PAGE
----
Development/ characteristic of the germinal/ zygote, embryo, and fetus stages.
- The germinal stage begins at conception when the sperm and egg cell unit in 1 of 2 fallopian tubes gamete with male tenets.
- The zygote stage is when a fertilized egg cell that results from the union of a feeble gamete with a male gamete.
- The embryo is the period after implantation.
- The fetus is created when the baby begins to form.
Percentage of zygotes that are miscarried and what is the cause for this?
- 25 % of women who know they are pregnant results in a miscarriage
Role of umbilical cord, placenta, and the amniotic sac.
- The umbilical cord is a tube that is connected to the fetus and to the placenta
- Placenta; an organ connected to the uterine wall/ fetus.
- Serves as a relay station between mother and the fetus
- Amniotic sac ( contain the fetus)
Role of maternal nutrition- what is recommended?
- Increase caloric intake
- Take prenatal
- Eat protein
What is maternal obesity linked to?
- Low birthweight
- Retardation of brain development
- Cognitive deficiencies
- Behavioral problems
- Cardiovascular diseases
Biologically what is the best time for women to have children?
- A women's 20's
What are complications associated with women giving birth later in their 30's-40's?
What is a teratogen?
- Any environmental agent that causes damage during the prenatal period
What is meant by a critical period in prenatal development?
- This is the time when the child's organs start developing
Which period of prenatal development has the greatest likelihood of producing major defects in bodily structure if exposed to teratogens?
- The period when the organs are developing.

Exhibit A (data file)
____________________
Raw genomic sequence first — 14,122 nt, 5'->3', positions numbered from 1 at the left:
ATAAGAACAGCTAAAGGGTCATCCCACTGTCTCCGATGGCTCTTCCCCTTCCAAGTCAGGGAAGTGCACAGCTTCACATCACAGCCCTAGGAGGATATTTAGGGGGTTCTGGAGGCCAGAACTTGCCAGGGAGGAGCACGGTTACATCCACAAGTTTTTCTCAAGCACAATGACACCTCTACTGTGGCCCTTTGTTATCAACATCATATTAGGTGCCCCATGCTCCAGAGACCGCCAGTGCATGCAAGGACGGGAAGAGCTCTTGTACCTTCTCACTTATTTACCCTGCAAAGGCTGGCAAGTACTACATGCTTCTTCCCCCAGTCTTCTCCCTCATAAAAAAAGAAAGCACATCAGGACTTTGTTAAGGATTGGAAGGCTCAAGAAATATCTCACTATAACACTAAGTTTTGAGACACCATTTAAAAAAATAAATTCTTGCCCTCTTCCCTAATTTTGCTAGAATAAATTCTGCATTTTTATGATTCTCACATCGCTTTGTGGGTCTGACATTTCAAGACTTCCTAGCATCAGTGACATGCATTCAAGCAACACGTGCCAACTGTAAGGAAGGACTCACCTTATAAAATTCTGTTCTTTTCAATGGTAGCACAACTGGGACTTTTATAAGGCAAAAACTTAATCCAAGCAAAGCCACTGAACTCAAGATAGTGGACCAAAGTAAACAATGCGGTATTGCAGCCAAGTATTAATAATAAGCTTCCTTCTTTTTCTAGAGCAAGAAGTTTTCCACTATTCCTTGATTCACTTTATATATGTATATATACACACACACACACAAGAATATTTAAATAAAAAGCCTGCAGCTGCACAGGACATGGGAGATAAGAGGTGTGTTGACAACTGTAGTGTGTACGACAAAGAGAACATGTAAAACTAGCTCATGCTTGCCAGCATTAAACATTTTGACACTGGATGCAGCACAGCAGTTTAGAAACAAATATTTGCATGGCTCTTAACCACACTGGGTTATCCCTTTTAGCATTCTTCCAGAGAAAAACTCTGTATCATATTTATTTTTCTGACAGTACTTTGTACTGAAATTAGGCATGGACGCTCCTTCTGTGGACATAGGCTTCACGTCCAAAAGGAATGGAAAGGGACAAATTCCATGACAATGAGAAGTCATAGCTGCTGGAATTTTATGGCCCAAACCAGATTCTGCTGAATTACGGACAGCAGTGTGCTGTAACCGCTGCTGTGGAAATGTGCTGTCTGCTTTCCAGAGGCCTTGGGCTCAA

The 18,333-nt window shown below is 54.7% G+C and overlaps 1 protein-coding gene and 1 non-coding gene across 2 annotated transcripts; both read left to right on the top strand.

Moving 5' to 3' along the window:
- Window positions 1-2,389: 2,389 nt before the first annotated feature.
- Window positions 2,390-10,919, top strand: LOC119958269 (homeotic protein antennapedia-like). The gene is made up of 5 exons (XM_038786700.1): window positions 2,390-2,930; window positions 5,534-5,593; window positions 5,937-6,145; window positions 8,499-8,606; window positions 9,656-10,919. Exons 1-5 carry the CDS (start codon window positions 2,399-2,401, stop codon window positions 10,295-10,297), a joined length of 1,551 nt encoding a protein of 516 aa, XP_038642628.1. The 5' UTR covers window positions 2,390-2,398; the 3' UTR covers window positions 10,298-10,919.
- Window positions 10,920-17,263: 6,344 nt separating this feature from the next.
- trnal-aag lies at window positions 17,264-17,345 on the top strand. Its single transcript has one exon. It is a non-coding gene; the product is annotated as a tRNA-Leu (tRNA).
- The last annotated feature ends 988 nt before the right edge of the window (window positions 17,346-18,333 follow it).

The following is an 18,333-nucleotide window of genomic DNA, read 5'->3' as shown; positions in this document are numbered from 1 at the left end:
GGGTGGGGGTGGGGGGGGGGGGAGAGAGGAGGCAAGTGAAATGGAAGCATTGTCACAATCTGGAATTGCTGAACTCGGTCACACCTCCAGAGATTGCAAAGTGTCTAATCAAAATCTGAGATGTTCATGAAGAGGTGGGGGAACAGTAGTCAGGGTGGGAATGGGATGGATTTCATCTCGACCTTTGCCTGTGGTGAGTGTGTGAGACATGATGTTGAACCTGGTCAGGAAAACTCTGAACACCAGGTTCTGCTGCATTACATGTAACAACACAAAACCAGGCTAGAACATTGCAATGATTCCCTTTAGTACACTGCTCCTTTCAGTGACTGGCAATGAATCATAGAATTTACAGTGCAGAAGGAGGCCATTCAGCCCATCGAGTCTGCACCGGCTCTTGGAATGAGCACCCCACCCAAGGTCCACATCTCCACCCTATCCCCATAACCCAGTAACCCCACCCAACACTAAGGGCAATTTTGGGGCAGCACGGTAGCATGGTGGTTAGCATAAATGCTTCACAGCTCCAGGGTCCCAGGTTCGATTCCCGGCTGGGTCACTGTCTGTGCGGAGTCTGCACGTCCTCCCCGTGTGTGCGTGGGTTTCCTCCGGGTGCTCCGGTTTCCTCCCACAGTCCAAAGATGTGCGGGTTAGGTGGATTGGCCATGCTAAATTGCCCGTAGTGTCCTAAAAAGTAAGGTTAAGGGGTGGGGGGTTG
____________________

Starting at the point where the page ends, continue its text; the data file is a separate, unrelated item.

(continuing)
What concerns should a pregnant woman have related to the following:
- AIDS/ HIV: During childbirth, blood vessels in the mother/ baby rupture, enabling an exchange of blood and transmission of HIV.
- Syphilis: May cause miscarriage, stillbirth, and or congenital syphilis.
- Smoking: May cause the mother to give birth to a smaller baby.
- Alcohol: leads to deficiencies/ deformities
* Also likely to develop Feral Alcohol Syndrome
Characteristics of the stages of labor.
- The first stage of child birth is the longest.
- The second is when the mother gives birth.
- The third stage it the placental stage.
What is a fetal monitor used for?
- Instruments are used continuously record the heartbeat of the fetus during labor.
What are Braxton Hicks contractions?
- They are preterm or false labor contractions.
Techniques associated with natural/ Lamaze childbirth.
- Breathing/ Relaxation exercises
What is a dula?
- A woman who is trained to assist another woman during child birth?
What is the percentage of C-section birth in the US?
What precautions might a woman with genital herpes opt for?
- Ask did the doctor not to break the water bag.
- Also not to use a fetal scalp monitor.
* It can puncher a whole in the babies scalp.
What is meant by crowning or breeching birth?
- Crowning is the babies head is starting to emerge bit by bit during each contraction.
Difference between premature and small-for-date/low birthweight babies.
- Premature; born prior to 47 weeks.
- SMFD; neonates who are small for their age.
Symptoms and causes of postpartum depression.
- Lack of energy
- Suicidal thoughts
Difference between APGAR scale and Neonatal Behavioral Assessment scale.
- APGAR scores are based of the child's health.
- NBA scores is based off of the child behavior.
What are reflexes?
- Unlearned, organized involuntary responses that occur automatically in the presence of certain stimuli.
How developed is a newborn's sense of smell?
- Children can start being able to small 4 days after being born.
What taste do infants prefer?
- Sweet/ Salty
How developed is the infant's vision?
- Blurry until 6 months
What state of sleep do newborns spend the most time in?
Why is REM sleep so important for babies?
- REM sleep is important because protein is developed while the child is sleeping.
What are the possible consequences of ignoring a newborns cries?
- The baby can be hungry or in pain
Types of cries- what is the most common reason for an infant to cry?
- Pain is the most likely why the baby is crying.
How do infant sleep patterns change?
- The older the child gets, the longer they will sleep during the night.
Which mother's habits are at higher risk for having a child die of SIDS?
- Black woman